Foliose lichens posses leafy growth from the outer margin consisting of lobed leaf like structures. The anatomy of these lichens is described above with the upper and lower cortexes, algal layer, loose medulla, and rhizomes. Foliose lichens can be attached flat against a substrate or curled away at the edges.

Finally, fruticose lichens appear as tiny branches and leaves or hanging vines. They are usually long and thin while being round or flat in their branching sections. Unlike foliose lichens, fruticose lichens lack a definite top and bottom and can even have a hollow center. A family of fruticose lichens named cladoniform posses a crustose thallus and an upright fruiting structure called a podetium. Unfortunately, we were unable to locate a fruticose lichen on our field trip, so this page will only feature crustose and foliose lichens.

A foliose lichen growing on a fallen branch


Throughout evolutionary and historical time, lichens have played a large role in many niches and human uses. Animals have relied on these organisms for food, shelter, and camouflage particularly common in arthropods. Birds often utilize lichen to forage in, such as the White Breasted Nuthatch or Black-and-white warbler, while others will use the symbiote to construct nests as does the Northern Parula warbler. Ruby-throated hummingbirds will use lichen as a protective and camouflaged outer coating to their nests. Many amphibians, reptiles, and arthropods have evolved crypsis camouflage to blend in with lichen covered rocks or bark. Some species are reliant on a particular type of lichen, such as the Reindeer Lichen present from Ohio up into the Arctic circle. During the long winters in the Arctic, this lichen is the primary food source for Reindeer of which the ecosystem and native peoples rely on.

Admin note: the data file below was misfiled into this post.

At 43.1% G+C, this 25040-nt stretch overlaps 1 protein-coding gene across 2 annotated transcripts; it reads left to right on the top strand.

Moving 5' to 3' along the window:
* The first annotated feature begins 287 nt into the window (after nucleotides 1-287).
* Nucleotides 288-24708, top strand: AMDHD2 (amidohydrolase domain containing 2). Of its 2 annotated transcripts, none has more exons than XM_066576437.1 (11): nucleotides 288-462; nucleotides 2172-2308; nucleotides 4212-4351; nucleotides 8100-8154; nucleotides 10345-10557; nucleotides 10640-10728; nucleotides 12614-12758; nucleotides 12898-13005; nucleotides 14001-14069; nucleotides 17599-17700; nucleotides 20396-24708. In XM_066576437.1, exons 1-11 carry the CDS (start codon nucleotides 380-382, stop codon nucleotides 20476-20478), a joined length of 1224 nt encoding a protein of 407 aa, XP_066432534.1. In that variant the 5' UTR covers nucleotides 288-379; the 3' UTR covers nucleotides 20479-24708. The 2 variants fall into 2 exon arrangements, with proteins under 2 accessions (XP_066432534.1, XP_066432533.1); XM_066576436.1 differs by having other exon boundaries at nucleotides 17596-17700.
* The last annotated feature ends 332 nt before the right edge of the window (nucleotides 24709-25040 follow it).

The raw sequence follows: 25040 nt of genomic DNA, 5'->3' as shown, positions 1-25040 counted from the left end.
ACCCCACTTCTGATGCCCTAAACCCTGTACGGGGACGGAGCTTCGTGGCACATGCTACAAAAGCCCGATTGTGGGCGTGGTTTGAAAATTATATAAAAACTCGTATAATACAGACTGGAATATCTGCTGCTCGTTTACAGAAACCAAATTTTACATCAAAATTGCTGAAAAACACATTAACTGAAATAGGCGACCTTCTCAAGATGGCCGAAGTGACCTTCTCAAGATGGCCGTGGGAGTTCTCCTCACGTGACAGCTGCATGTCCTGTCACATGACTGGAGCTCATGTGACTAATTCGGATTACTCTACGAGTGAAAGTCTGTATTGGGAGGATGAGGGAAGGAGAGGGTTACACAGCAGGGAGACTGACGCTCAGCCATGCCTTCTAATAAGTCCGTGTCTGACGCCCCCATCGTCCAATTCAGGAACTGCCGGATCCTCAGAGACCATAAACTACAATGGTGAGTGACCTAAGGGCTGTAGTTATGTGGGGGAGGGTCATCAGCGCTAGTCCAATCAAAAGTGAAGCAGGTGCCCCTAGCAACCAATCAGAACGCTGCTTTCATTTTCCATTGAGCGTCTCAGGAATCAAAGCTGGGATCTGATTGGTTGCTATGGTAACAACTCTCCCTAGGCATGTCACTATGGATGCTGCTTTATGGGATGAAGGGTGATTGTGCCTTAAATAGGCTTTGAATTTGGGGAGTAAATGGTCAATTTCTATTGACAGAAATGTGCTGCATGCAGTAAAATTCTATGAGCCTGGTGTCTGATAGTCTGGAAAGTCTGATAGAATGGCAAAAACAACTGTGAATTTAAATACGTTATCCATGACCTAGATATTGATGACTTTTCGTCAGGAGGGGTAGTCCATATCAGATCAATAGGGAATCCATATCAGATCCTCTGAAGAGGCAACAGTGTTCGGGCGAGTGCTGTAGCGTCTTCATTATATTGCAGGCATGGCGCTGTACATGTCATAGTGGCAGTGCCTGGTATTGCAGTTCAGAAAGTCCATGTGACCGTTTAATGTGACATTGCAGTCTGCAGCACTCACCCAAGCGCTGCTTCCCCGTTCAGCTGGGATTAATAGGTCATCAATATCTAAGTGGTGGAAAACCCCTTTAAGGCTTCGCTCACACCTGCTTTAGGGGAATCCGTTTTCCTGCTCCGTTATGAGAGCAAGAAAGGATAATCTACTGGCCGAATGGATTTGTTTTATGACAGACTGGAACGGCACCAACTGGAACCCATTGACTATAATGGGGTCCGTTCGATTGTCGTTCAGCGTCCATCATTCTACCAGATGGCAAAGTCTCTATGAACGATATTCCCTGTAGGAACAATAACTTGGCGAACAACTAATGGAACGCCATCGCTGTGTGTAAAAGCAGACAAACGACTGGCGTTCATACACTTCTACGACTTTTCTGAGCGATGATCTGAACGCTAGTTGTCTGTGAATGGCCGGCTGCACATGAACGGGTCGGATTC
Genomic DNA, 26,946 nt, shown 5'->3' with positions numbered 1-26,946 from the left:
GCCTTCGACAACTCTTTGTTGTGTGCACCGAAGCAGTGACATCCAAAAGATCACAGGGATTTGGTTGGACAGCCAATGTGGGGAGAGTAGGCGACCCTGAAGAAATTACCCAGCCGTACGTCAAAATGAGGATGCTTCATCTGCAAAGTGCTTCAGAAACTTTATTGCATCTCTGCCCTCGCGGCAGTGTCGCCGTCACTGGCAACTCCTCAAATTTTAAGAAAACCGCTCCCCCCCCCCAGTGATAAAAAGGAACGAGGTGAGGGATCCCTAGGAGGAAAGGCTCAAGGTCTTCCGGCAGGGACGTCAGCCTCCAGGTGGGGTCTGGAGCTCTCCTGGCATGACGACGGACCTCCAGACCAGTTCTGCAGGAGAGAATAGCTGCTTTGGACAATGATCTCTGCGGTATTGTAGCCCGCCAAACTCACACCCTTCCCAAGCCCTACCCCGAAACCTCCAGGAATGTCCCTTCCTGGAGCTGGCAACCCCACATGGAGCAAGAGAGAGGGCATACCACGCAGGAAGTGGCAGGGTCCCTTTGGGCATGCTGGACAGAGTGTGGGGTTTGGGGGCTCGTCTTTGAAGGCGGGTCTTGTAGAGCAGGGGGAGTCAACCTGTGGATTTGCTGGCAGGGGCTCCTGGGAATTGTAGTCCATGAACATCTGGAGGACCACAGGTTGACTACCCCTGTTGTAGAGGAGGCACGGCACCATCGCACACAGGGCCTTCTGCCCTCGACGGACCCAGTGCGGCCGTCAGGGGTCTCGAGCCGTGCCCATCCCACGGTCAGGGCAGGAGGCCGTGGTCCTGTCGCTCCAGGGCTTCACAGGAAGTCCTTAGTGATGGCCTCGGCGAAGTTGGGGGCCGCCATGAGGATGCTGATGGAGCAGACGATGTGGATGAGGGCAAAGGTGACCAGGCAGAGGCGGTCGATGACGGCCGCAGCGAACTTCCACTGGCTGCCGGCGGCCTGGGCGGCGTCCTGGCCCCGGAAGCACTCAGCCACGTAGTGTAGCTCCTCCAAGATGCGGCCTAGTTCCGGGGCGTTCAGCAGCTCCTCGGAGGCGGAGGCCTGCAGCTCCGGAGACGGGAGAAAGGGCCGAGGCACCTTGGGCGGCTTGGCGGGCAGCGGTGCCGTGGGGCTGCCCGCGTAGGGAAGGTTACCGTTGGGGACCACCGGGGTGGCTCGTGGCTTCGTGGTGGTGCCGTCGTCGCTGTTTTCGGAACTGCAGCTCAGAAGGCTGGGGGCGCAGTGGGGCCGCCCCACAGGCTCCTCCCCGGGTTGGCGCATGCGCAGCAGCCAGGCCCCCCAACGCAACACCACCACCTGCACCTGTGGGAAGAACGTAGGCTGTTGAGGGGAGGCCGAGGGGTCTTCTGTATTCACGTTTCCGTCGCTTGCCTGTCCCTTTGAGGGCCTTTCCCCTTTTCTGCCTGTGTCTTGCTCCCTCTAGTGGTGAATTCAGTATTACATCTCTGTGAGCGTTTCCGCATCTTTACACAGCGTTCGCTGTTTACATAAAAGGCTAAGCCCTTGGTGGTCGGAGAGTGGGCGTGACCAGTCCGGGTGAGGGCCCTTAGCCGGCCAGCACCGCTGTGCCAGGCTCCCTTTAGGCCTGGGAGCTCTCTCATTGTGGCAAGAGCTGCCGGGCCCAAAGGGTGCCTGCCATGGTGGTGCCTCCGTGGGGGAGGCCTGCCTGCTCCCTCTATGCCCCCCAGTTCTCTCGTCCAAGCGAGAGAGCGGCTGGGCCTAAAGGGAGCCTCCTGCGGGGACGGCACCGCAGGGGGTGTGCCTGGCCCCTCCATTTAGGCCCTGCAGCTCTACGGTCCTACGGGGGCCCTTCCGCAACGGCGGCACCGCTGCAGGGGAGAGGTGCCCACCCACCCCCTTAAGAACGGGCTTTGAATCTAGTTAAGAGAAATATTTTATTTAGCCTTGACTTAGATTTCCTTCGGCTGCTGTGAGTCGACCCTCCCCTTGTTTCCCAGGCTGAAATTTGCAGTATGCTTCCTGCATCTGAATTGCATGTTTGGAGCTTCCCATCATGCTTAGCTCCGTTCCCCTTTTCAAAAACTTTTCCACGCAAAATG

In terms of human uses, native groups have utilized lichens for dyes, decoration, and even food in troubled times. Certain poisonous lichens were used to tip weapons used for hunting. Some varieties are anti-bacterial and are used medicinally or for products such as deodorant.,salves%2C%20extracts%2C%20and%20perfumes.


Lichen Field Identifications

While at Duranceau park, we were able to spot a variety of incredible lichen species. Here are the IDs and information about a few!

Common Button Lichen

Buellia stillingiana

Note the black apothecia

This crustose lichen is tightly adhered to the rock

This species of lichen is crustose, living on the surface of rocks and trees in light shade and occasionally on other lichens to which it adhered strongly. The vegetative tissue or thallus is a pale gray sometimes sporting cracks. The apothecia are always present and are black, circular dots resembling buttons. This species is very common in the Eastern US. This individual was found on what was likely decorative limestone rocks placed along the road entering the park.







Rough Speckled Shield Lichen

Punctelia rudecta

This lichen was surrounded by individuals of its kind and sunburst lichen